From my experiences, I have found I like to be busy with my schedule or else my mood starts to get low. I have also learned that exercise for me is a huge stress reliever. I hated running. You couldn’t pay me to run in high school. I didn’t run my first race until after my second child was born. Even after that race, I swore I would never run again, much less run another race.
Well, I ate those words. I’ve run several distances from 5Ks to half marathons to doing a Spartan Race. There are times when I get busy and don’t run or workout. Most recently though, I’ve been running for a consistent six months at least twice a week and have found that I’m at a better place mentally since doing this. When my anxiety is really bad, I find that running helps the most and I can just jam out to some tunes and run. After my run, I feel so much better. One of my friends called it active mediation and I totally agree.
For me, self-care also means finding out who I am, not who people expect me to be. It wasn’t until after my third child that I went through a leadership program and enjoyed every single minute of it. It taught me a lot about myself that I didn’t know. I found out that I love doing new things in Columbia, helping out in the community and pushing outside of my comfort zone.
It means that I have accepted the fact that I’m not that “soccer parent” and that my husband is much better at that role than I am. I enjoy working outside of the home, even though I love my kids dearly.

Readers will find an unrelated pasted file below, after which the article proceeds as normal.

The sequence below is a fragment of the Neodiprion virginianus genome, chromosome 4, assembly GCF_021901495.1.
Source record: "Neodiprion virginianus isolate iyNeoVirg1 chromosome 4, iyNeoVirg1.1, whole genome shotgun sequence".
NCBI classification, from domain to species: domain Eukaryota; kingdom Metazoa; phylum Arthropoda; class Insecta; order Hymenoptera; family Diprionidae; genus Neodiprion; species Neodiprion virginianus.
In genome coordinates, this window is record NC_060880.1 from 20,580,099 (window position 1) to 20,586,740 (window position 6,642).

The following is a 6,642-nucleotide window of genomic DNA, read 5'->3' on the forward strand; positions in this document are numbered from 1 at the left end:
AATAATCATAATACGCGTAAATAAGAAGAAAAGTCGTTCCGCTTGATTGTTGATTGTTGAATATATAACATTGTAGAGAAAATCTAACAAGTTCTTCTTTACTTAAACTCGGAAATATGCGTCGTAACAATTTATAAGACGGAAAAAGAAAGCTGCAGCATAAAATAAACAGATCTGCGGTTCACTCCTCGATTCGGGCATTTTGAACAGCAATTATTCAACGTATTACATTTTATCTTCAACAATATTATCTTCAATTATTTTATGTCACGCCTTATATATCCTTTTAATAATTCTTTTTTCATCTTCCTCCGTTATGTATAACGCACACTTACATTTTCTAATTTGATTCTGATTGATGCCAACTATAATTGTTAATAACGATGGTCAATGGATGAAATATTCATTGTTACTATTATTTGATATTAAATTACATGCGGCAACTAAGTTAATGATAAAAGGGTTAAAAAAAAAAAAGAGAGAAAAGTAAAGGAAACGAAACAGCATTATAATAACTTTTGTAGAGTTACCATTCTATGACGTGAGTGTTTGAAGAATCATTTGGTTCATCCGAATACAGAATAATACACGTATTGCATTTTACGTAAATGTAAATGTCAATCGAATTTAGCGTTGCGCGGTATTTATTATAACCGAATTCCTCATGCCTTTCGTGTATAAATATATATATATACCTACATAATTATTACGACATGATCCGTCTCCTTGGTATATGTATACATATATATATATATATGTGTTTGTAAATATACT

I like meeting new people and hanging out with friends who aren’t married or moms living the same life as I do. I like going out and doing things with different groups of people or having alone time to read by myself. I like taking pictures of my food and taking selfies even if I may or may not be a millennial (I was born in 1980 so I’m one of those in-betweeners. What happened to Gen Y?) I just recently dyed my hair blonde like Chloe Kim (who by the way is young enough to be my daughter!)
And most of all, it took me about 37 years, but I love that I enjoy my life and don’t care what other people think.
With all the things in our society today, especially with social media, there’s a lot of pressure to be a certain way or do certain things or agree with the masses. I am very careful to give my honest opinion out there to the world or to complain about every little thing that bothers me.
Yes, my social feeds are going to show mostly the great moments in life, even if I’m going through some low moments. I know other people do the same as well. So again, you may not know your friends as much as you think you may.
Take this thought into consideration and reach out to your friends to make sure they are okay. Not through a mass Facebook status, but perhaps with a phone call or a text. Wish someone a good day just because. And always be nice.
And if you are experiencing anxiety, depression or other mental health conditions, no matter how big or small, please know that you are not alone. Seek help through professionals, your friends or your family. If you need to, you can always contact the National Alliance of Mental Health (NAMI) helpline at 1-800-950-NAMI (6264) or [email protected].